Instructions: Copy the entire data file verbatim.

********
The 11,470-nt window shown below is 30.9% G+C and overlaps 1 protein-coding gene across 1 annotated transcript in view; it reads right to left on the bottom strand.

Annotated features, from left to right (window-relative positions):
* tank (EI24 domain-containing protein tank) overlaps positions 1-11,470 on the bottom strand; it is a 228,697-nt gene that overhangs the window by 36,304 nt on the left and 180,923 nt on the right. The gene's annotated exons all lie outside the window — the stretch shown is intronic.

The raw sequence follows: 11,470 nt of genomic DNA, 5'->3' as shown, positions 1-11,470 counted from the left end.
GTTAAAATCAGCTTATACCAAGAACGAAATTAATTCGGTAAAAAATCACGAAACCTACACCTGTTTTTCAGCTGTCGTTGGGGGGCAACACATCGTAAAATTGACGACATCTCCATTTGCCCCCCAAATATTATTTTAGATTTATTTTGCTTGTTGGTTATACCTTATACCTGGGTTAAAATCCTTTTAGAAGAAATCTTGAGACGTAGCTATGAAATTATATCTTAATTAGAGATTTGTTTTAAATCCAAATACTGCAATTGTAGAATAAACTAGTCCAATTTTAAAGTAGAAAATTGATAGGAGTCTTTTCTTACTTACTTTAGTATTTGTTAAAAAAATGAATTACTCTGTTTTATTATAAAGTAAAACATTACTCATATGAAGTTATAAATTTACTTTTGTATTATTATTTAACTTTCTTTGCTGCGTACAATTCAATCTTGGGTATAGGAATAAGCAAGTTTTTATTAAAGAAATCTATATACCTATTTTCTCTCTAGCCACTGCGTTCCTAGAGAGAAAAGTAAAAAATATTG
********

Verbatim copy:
The 11,470-nt window shown below is 30.9% G+C and overlaps 1 protein-coding gene across 1 annotated transcript in view; it reads right to left on the bottom strand.

Annotated features, from left to right (window-relative positions):
* tank (EI24 domain-containing protein tank) overlaps positions 1-11,470 on the bottom strand; it is a 228,697-nt gene that overhangs the window by 36,304 nt on the left and 180,923 nt on the right. The gene's annotated exons all lie outside the window — the stretch shown is intronic.

The raw sequence follows: 11,470 nt of genomic DNA, 5'->3' as shown, positions 1-11,470 counted from the left end.
GTTAAAATCAGCTTATACCAAGAACGAAATTAATTCGGTAAAAAATCACGAAACCTACACCTGTTTTTCAGCTGTCGTTGGGGGGCAACACATCGTAAAATTGACGACATCTCCATTTGCCCCCCAAATATTATTTTAGATTTATTTTGCTTGTTGGTTATACCTTATACCTGGGTTAAAATCCTTTTAGAAGAAATCTTGAGACGTAGCTATGAAATTATATCTTAATTAGAGATTTGTTTTAAATCCAAATACTGCAATTGTAGAATAAACTAGTCCAATTTTAAAGTAGAAAATTGATAGGAGTCTTTTCTTACTTACTTTAGTATTTGTTAAAAAAATGAATTACTCTGTTTTATTATAAAGTAAAACATTACTCATATGAAGTTATAAATTTACTTTTGTATTATTATTTAACTTTCTTTGCTGCGTACAATTCAATCTTGGGTATAGGAATAAGCAAGTTTTTATTAAAGAAATCTATATACCTATTTTCTCTCTAGCCACTGCGTTCCTAGAGAGAAAAGTAAAAAATATTG